Digital advertising and marketing go through phases. Remember SMS marketing? For any younger readers, yes that was actually a thing! And yes it still exists in certain forms, but what started out as quite a potent marketing tool was abused and eventually became an irritant. Who abused it? Marketers – that’s people like you and I.
Over the past few years, hundreds of articles and conference discussions have been dedicated to this topic. Even after this year’s Cannes Lions, many more pages are being added to the discussion thread. It’s time to move on.
We tuned in to Digiday’s Programmatic Summit Europe in Amsterdam this week, and among a number of key takeaways was a discussion lead by Andrew Shebbeare, Innovation Officer of leading agency Essence. Let’s take a look at what he had to say…
It goes without saying that mobile is no longer the future of media and advertising, it’s the present. The challenge is that consumers are ahead and the industry is sprinting to catch up.
Earlier this year Shane Smith, Vice Media and Co-Founder & CEO told Variety Magazine, “For us it’s about how do you get to all screens. It’s not a question of ‘Can TV migrate to online?’ If that’s the question, you’re already dead, because online is mobile, and that’s the future”. The growth of mobile video advertising, of course, has not arrived unexpectedly. Mobile has been a hot topic in both the media and advertising circles for years now, and as noted in Ooyala’s Global Video Index for Q4 2014,ithas been trending consistently upward throughout the past 13 quarters.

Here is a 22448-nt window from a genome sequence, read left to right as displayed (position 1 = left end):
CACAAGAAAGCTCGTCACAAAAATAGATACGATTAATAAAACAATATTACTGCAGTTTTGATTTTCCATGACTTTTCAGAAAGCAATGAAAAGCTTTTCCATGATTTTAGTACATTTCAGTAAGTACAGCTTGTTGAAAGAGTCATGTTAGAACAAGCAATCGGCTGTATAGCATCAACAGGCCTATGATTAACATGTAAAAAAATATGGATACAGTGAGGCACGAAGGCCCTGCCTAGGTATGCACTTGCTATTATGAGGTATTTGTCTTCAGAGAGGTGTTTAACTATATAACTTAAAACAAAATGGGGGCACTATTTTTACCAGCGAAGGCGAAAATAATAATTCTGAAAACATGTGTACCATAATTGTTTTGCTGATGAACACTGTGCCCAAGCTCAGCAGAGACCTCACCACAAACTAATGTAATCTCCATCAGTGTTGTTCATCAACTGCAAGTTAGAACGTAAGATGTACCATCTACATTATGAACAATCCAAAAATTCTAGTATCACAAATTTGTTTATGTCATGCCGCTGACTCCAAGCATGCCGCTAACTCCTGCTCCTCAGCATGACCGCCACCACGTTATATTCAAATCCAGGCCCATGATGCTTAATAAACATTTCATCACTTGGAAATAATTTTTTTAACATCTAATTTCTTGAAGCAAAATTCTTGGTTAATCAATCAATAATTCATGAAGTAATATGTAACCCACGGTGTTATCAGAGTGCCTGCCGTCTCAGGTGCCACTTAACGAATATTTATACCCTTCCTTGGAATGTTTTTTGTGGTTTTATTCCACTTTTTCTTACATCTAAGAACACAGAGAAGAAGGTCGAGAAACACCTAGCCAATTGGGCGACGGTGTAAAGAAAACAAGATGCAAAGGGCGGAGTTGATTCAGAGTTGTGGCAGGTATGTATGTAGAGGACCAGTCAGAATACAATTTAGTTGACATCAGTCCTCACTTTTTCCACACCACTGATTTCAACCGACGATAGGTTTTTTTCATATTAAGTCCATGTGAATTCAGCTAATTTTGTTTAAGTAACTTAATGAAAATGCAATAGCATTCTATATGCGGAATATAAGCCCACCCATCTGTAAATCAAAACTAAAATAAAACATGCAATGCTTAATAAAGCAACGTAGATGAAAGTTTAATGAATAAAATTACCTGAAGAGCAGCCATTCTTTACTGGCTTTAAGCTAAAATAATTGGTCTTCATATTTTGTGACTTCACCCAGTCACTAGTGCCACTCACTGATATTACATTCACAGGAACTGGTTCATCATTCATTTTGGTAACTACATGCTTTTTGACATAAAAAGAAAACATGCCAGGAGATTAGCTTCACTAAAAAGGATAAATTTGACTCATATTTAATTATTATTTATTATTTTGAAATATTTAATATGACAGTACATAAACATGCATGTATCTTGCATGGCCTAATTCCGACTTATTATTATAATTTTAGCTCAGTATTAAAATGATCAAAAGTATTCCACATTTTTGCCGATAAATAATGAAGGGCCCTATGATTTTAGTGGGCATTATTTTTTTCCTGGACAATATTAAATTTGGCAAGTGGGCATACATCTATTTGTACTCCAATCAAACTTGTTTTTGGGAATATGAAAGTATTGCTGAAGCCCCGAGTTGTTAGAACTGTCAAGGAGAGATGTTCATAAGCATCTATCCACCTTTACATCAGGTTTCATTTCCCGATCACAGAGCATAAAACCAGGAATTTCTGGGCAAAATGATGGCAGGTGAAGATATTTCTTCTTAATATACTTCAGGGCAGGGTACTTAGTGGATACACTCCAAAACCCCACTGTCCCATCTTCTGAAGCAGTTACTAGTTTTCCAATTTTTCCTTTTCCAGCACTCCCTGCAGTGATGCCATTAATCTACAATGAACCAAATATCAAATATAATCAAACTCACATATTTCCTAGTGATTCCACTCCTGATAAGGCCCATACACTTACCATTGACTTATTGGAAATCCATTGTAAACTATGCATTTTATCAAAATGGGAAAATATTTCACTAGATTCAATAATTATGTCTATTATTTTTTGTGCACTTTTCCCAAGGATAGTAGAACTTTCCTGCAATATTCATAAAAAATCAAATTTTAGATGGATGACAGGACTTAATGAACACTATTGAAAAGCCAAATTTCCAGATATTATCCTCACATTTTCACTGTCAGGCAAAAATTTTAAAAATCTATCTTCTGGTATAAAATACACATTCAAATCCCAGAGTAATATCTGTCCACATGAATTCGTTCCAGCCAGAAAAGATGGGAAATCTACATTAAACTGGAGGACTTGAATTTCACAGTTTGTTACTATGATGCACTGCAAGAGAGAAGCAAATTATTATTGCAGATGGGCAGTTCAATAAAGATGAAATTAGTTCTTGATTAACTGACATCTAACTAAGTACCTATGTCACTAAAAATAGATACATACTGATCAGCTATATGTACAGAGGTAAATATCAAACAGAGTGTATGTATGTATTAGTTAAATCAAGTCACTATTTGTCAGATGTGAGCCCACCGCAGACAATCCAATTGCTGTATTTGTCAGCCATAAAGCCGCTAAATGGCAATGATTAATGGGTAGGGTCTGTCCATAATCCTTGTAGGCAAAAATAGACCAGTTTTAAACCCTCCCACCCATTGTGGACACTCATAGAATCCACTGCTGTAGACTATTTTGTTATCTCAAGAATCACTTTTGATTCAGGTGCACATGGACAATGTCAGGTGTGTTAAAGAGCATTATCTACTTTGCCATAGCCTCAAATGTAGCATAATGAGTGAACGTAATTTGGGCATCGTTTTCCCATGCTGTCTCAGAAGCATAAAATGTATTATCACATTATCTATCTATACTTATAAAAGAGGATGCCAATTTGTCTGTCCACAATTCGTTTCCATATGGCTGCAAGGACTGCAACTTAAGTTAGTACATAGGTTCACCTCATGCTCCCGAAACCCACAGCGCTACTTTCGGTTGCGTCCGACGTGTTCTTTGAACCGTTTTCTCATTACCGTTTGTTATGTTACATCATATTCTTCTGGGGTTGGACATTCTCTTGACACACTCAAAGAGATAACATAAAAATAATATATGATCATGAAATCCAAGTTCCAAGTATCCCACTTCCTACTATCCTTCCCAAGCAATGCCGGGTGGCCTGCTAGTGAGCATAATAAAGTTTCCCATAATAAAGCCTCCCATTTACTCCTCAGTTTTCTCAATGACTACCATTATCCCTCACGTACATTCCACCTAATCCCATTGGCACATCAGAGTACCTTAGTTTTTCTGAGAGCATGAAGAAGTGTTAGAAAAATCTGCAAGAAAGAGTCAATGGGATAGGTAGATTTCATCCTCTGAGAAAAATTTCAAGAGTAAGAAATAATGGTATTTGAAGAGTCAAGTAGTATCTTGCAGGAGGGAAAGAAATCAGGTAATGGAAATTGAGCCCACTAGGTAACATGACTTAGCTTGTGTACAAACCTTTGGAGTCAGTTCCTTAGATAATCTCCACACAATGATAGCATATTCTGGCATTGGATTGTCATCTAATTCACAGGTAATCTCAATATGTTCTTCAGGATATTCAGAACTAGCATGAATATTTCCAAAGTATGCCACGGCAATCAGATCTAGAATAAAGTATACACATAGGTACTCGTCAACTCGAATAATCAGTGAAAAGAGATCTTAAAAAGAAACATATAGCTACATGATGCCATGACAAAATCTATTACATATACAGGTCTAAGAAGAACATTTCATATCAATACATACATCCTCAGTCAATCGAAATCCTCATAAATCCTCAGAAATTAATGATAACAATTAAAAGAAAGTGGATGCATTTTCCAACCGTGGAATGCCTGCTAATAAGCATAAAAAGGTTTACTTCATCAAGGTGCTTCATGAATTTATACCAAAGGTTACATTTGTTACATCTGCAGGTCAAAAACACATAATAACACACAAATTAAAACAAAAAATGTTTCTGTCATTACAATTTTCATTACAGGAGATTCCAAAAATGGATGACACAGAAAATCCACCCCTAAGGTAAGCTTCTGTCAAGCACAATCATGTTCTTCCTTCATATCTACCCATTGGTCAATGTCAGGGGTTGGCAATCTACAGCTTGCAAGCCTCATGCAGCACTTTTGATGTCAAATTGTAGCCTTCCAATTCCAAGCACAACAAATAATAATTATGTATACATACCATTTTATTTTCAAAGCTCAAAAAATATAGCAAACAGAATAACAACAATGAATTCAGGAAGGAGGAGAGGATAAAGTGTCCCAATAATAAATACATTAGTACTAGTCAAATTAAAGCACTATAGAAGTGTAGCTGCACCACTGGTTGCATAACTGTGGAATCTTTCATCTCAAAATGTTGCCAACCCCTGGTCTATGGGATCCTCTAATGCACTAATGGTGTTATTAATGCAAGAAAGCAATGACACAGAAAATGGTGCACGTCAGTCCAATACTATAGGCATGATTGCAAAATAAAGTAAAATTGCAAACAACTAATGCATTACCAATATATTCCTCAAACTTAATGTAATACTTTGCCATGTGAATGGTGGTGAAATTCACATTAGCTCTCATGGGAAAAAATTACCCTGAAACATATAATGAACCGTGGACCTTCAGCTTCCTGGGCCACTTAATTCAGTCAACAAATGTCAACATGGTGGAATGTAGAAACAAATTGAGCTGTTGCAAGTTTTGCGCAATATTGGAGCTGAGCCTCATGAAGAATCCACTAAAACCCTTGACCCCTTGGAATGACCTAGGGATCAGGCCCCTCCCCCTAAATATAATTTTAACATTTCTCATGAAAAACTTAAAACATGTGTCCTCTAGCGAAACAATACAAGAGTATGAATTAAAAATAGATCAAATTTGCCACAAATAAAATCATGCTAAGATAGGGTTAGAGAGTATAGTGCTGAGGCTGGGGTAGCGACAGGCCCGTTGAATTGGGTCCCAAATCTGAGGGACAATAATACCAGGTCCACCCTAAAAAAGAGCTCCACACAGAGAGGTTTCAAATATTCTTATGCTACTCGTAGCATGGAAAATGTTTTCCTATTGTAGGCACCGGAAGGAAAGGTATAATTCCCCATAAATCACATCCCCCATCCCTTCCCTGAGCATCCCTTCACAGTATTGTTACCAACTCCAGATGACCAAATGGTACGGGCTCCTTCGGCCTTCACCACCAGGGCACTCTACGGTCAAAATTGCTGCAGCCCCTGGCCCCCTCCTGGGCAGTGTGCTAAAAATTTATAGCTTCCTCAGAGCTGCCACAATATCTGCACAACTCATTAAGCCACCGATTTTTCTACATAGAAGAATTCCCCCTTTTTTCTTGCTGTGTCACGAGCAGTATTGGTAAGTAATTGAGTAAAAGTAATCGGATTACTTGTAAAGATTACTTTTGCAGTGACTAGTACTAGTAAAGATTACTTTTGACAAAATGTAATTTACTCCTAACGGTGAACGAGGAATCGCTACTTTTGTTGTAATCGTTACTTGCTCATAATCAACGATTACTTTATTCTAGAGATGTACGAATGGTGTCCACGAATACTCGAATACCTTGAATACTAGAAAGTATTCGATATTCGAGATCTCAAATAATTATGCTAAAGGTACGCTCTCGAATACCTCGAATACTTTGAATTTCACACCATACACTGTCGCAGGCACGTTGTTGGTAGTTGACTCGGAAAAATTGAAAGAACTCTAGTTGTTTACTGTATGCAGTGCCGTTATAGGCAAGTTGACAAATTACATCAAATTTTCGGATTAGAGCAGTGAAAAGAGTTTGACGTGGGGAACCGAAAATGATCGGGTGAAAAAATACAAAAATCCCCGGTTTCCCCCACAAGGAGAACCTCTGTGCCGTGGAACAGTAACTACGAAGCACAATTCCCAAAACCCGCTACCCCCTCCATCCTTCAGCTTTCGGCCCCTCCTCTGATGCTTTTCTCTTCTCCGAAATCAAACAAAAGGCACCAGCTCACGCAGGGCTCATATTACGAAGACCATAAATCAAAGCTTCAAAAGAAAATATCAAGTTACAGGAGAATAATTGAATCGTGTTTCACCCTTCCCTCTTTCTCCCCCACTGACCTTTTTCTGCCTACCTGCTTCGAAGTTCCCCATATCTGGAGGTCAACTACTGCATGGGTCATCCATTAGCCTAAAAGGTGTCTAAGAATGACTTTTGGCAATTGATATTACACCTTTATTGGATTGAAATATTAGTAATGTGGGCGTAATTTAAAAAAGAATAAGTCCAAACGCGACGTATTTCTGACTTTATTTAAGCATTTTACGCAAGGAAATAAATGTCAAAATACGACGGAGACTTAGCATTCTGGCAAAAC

As ad dollars shift from TV to online video, the pace of ad tech consolidation shows no signs of slowing. This year alone has seen a great number of video tech acquisitions, demonstrating that competition is heating up between the big players over who gets the largest slice of the lucrative video advertising pie. In this post we analyze three of the year’s biggest deals.